Positioned between two homes in a residential neighborhood on a formerly overgrown lot, the North Fork Bluff House highlights panoramic views toward Long Island. Previously only appreciated by means of a treacherous climb to the bluff through thick pricker bushes, the clients wanted a multigenerational home where they could enjoy the dramatic outlook to the water.
In order to achieve a tranquil refuge for the family, the view needed to be balanced with privacy from the neighbors. As the lot is not particularly large, the vegetation on much of the site would be cleared to make room for the house, so privacy needed to be addressed architecturally.
Additional challenges included budget, site disturbance limitations near the bluff, and a need to accommodate three generations – the owners are three siblings, who planned to share the house as a summer retreat with their spouses, parents, and young children.
Both the plan and section were conceived with view and privacy in mind. The North side opens to the Sound with full height sliding glass doors. The South side, facing the street, has a few strategically placed windows at the entry. To keep the façade from feeling static, cedar slats intermittently wrap the cement board panels, dissolving the surfaces as they transform from siding to screens and railings.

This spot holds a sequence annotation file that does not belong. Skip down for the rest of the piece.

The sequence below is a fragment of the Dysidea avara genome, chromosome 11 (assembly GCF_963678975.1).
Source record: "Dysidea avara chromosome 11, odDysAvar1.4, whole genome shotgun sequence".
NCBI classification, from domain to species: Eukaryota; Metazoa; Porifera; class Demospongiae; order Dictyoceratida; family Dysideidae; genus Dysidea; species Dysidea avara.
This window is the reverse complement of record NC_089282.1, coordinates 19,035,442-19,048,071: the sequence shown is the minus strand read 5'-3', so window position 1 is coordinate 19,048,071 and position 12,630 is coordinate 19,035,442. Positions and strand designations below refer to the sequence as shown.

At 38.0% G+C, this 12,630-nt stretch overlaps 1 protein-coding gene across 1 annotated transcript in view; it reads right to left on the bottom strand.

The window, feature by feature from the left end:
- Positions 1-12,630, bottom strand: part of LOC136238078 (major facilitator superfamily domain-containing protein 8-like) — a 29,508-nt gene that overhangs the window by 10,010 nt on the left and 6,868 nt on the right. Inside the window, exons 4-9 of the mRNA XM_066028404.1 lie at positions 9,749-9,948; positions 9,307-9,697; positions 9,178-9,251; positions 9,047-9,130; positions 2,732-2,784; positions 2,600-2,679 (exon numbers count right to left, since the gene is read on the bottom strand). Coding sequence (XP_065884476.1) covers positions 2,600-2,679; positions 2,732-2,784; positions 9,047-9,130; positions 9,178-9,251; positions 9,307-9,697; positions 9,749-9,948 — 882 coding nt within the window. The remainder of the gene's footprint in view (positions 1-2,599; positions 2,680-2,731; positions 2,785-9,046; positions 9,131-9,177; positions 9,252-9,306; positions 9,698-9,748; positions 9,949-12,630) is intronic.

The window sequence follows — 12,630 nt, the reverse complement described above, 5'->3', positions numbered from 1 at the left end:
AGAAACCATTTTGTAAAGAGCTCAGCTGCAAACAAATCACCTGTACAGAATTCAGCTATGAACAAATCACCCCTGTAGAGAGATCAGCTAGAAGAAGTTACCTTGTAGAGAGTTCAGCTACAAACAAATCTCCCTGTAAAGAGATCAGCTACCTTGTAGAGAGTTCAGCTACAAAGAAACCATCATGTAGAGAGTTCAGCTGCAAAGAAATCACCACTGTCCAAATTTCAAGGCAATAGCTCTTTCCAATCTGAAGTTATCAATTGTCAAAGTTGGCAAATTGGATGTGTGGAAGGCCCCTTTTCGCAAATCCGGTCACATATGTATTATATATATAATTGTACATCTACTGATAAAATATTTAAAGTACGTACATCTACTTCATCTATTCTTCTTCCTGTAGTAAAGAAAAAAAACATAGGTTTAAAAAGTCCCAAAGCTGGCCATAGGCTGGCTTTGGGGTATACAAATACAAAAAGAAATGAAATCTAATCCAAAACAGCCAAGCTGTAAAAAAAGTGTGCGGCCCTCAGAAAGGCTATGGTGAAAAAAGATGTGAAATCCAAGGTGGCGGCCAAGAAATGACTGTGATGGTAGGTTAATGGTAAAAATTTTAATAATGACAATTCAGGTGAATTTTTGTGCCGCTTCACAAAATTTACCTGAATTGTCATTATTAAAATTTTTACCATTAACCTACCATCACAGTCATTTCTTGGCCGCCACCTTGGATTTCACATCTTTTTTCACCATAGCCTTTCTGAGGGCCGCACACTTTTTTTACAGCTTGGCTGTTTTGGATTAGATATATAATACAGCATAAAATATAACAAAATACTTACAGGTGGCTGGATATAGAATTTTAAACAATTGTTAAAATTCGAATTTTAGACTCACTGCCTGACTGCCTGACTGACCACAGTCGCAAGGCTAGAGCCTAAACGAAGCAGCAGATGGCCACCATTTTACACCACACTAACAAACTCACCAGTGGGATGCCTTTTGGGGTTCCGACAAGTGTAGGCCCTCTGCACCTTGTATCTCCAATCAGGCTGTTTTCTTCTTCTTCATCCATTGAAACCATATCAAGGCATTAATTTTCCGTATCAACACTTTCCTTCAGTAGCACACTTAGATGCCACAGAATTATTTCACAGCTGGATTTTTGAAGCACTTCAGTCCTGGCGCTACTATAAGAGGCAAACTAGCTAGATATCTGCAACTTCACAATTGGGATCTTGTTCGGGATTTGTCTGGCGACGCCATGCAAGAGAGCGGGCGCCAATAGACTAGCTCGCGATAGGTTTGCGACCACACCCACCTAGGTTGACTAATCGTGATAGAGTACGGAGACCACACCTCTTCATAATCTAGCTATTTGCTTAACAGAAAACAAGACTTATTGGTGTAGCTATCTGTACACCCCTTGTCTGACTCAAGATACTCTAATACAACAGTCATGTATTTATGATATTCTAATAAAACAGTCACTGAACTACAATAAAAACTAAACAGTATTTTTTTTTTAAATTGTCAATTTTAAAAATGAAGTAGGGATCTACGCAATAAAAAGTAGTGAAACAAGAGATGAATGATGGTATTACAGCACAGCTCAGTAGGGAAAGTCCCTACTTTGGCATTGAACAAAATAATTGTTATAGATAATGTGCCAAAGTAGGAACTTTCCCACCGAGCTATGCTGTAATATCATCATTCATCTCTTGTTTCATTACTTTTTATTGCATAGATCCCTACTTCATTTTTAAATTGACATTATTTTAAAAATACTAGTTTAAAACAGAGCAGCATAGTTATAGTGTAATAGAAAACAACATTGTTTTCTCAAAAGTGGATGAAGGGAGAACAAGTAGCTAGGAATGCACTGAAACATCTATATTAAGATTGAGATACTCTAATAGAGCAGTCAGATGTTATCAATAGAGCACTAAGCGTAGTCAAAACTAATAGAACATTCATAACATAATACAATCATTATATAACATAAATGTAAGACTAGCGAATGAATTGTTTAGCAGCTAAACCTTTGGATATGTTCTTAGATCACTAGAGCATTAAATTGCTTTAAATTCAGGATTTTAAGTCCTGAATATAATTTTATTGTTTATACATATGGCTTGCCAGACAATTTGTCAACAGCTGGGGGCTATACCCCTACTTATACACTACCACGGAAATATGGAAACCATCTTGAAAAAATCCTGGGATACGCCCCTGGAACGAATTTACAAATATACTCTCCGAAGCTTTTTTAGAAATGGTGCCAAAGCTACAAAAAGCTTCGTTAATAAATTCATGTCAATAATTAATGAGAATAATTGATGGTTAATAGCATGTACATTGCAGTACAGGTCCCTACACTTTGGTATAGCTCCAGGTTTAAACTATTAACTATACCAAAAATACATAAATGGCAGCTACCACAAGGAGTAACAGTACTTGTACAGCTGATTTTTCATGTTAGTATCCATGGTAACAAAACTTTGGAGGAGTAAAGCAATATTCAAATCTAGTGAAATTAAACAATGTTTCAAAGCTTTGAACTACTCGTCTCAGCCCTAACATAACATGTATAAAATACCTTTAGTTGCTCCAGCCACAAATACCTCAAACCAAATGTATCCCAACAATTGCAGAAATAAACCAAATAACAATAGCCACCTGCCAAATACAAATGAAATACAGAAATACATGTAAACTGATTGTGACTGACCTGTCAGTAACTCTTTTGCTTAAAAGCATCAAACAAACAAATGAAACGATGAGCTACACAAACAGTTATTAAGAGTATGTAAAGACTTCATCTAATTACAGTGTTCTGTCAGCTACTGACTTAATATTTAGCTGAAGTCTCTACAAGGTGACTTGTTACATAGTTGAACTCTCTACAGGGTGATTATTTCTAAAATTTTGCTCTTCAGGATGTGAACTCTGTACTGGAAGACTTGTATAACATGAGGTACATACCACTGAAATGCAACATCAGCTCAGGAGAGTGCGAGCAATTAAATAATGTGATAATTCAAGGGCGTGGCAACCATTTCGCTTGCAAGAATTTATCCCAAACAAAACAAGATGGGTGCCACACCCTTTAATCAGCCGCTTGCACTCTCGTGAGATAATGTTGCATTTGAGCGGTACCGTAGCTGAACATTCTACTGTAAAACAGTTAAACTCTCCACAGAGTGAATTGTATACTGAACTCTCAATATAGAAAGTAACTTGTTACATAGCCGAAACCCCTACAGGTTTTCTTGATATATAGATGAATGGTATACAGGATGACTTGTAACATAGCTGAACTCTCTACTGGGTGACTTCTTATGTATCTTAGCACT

At the entry, the earth slopes to allow light into the large basement windows, which, because of the grade change, cannot be seen from the street. In plan, the house is shaped like a “Z”; the two side wings are positioned to block the neighboring houses from the front porch and rear pool deck. A cedar slat wall along the pool deck provides additional screening.
The entry sequence balances a sense of arrival with privacy. Two grassy berms flank the drive. From the forecourt, a bridge leads to the front door, hidden around the corner. Once inside, the house opens to the stunning ocean view.
To manage costs and minimize site disturbance, the house was designed for and built using modular construction. Four modules were fabricated off-site in four weeks, then shipped to the site and set onto a concrete foundation in one day. The modular construction process also helped minimize the construction schedule – critical for a summer home where missing a season is heartbreaking.
The four bedrooms and baths, located in the two side wing modules, are equitably designed for the three siblings and their parents, which also helped keep costs down by taking advantage of economies of scale in factory production. The other two modules are combined to form a large communal living space with smaller breakaway spaces at either end.
The daylit basement serves as a kid zone with a large playroom and bunkrooms. The entire roof surface is utilized for additional living space, where views to the water are even more spectacular.
A large roof deck is shaded with a trellis, and the two side wings are topped with artificial turf ‘green’ roofs to create a putting green and bocce court.